It’s easy to understand both people’s admiration and their shock when they look at Robert Sherer’s latest artwork. Currently on display in Kennesaw State University’s “Hearsay” exhibit, Sherer’s piece, titled “Heirloom: I Know Where The Bodies Are Buried,” may not catch one’s full attention until after learning how it was made, notice his attention to detail and hear the story behind its creation.

Robert Sherer#2The work is a 6-foot by 8-foot quilt with a pattern of silhouettes, arranged in a checkerboard, displaying various examples of local gossip from here in Marietta. And if the idea of seeing people’s “dirty laundry” isn’t intriguing enough, finding out the paintings on the quilt were made completely from blood should be more than enough to captivate and even disturb some viewers.

The intricacy of the silhouettes, made of blood and printed on a beautifully hand-stitched quilt, causes a feeling of amazement and unease, but Sherer is all too familiar with the controversy his artwork has been known to cause.

Having lived in various major cities across the country before settling in metro Atlanta in 2004, Sherer, who is openly gay, is a world-renowned artist, featured internationally before becoming an Associate Professor of Art at Kennesaw State University.

Sherer talks freely on everything from art to sexuality to race and it is easy to discover an abundance of compassion he has behind the controversial work.

Taking strong dedication and nearly nine months to complete, “Heirloom” (or “the blood quilt” as it has been called) was one of Sherer’s biggest challenges but it has also been among his most rewarding pieces as well. Devoting his time solely to its completion for three-fourths of a year, other gigs were placed on hold in order to make sure the message he wanted to convey with this piece was seen through.

JonBenet Ramsey murder inspiration for ‘blood quilt’
The moment that initially sparked the conception of this piece was when Sherer learned that the body of JonBenet Ramsey, a nationally known child pageant star who was brutally murdered in 1996, is buried here in Marietta.

This set Sherer off on a journey to find out more; not only about Ramsey, but all of the secrets this area may be holding. And to complete this project, Sherer did everything from engaging in local gossip to find other leads on subjects to include in this art piece, to researching cemeteries of the subjects he found, even learning to sew in order to stitch the quilt.

When asked the significance of blood in the work, Sherer says he wanted something that would fully encompass the area.

“I tried to make the quilt highly specific to Marietta. All of the research that went into its making was conducted in Marietta by locals,” he says. “It is made of materials found in Marietta, including the blood of Mariettans. It was sewn together [locally] and the quilting pattern is a map of the town radiating from its epicenter.”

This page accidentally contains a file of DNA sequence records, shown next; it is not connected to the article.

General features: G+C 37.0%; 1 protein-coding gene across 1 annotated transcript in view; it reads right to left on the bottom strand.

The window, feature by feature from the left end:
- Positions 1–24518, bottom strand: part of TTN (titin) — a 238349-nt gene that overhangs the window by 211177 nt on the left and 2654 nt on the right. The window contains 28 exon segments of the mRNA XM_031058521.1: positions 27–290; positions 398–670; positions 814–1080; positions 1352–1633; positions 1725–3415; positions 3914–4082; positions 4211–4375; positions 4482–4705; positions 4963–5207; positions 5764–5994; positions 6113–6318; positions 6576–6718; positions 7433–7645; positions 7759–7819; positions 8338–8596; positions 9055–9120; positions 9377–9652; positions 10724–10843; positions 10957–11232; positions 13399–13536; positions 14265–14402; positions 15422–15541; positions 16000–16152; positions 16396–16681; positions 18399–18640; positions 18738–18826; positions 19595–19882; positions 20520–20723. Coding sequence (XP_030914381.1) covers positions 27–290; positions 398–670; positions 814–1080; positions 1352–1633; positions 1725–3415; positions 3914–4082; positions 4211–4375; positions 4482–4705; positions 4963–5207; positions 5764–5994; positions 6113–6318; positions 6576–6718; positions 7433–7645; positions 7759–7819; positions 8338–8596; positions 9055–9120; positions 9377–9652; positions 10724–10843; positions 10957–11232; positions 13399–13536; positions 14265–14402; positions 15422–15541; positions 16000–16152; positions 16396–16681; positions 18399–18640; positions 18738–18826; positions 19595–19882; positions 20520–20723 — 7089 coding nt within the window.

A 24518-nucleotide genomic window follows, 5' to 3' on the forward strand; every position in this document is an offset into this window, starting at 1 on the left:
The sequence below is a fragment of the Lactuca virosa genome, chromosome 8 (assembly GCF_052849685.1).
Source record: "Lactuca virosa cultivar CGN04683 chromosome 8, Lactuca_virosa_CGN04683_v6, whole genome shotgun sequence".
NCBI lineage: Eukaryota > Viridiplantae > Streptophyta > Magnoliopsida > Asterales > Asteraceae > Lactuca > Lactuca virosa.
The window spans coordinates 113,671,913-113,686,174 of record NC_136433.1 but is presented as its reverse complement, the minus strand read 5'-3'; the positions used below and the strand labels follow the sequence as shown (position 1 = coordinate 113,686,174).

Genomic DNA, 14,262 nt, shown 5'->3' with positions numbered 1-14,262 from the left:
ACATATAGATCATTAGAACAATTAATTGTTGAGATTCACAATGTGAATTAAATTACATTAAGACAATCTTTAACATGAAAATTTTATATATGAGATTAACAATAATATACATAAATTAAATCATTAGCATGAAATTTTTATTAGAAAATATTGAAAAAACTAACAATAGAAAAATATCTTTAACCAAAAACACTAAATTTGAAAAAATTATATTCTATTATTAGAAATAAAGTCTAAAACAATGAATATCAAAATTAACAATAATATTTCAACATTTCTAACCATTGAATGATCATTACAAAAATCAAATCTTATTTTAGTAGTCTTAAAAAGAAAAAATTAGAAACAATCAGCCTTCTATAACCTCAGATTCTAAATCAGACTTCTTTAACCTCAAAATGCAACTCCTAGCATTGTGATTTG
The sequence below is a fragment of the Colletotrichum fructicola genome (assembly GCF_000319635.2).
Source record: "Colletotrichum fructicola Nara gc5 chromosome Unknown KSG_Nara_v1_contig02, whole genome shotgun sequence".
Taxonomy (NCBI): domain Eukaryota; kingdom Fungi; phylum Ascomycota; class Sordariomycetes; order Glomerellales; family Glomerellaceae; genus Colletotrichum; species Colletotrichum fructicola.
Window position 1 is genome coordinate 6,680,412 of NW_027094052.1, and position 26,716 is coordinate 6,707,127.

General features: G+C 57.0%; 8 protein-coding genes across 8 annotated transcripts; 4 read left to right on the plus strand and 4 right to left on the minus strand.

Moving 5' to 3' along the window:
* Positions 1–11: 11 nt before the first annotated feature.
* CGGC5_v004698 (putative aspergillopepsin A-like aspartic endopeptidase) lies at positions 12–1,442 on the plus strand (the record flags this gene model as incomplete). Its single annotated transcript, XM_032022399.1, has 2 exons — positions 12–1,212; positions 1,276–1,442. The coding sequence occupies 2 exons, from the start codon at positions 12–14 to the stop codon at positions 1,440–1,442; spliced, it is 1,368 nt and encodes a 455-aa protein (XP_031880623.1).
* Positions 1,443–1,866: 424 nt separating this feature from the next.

Sherer has used blood in other works as well. In aboriginal cultures, he says, blood is used as a decorative product in art. As with “Heirloom,” the blood he uses is always specific to the place in which he’s working and it helps to authenticate his work to have a connection between the piece itself and the blood used in it.

Using blood as a medium isn’t the only unconventional way Sherer expresses himself. When asked about the controversial nature of his work in general, he says coming from his small, conservative hometown of Jasper, Alabama—where things are often kept quiet if they are outside of the status quo—he has always wanted his audience to have the opportunity to connect and express themselves freely when looking at his work. But Sherer made it clear that it was and is never his intention to cause controversy with his art; he simply does.

“I don’t try to be controversial; I just try to be honest,” he says.

‘Heirloom’ exceeds expectation
Describing himself as a “lone wolf,” Sherer does admit that this project would never have been completed without the hard work and dedication of four local individuals: Janice and Taylor Cox, John Bohannon, and Terry Stevens—all of whom worked tirelessly and at no charge in order to help in the completion of “Heirloom.” Grateful for the help he received, Sherer says, “I think [the quilt] exceeded my own expectations, because it is pretty stunning.”

All in all, Sherer says, despite the nature of the quilt, the overall reception of it has been positive, and there hasn’t been much opposition either to the creation of the quilt or its exhibition. He says he believes this is one of his more satisfying creations, based on the positive feedback he has received from the community, and he hopes the exhibit will continue to draw crowds and get people talking.

When he is not creating his latest masterpiece or teaching art, Sherer is diligently working to endow the Robert Sherer GLBT Scholarship. First introduced in 2008, this scholarship will help benefit self-identified gay, lesbian, bisexual, or transgendered art students at Kennesaw State University. Currently, the scholarship is $9,000 away from being endowed, but Sherer is hopeful that funding will be raised within the next two years to aid students.

DETAILS
Robert Sherer’s ‘Heirloom: I Know Where the Bodies Are Buried’
On display at Kennesaw State University’s ‘Hearsay’ exhibit
Through Oct. 25
zuckerman.kennesaw.edu
www.robertsherer.com

 

One Response

  1. Chistrod Hameaka

    Why is it important that he is gay? Is he not good enough to make a name as an artist, but instead has to make a name as a gay artist? What does being gay have to do with being an artist? You are cheapening his effort and accomplishments by highlighting a random attribute of his character that has nothing to do with his effort and accomplishments.

    Reply

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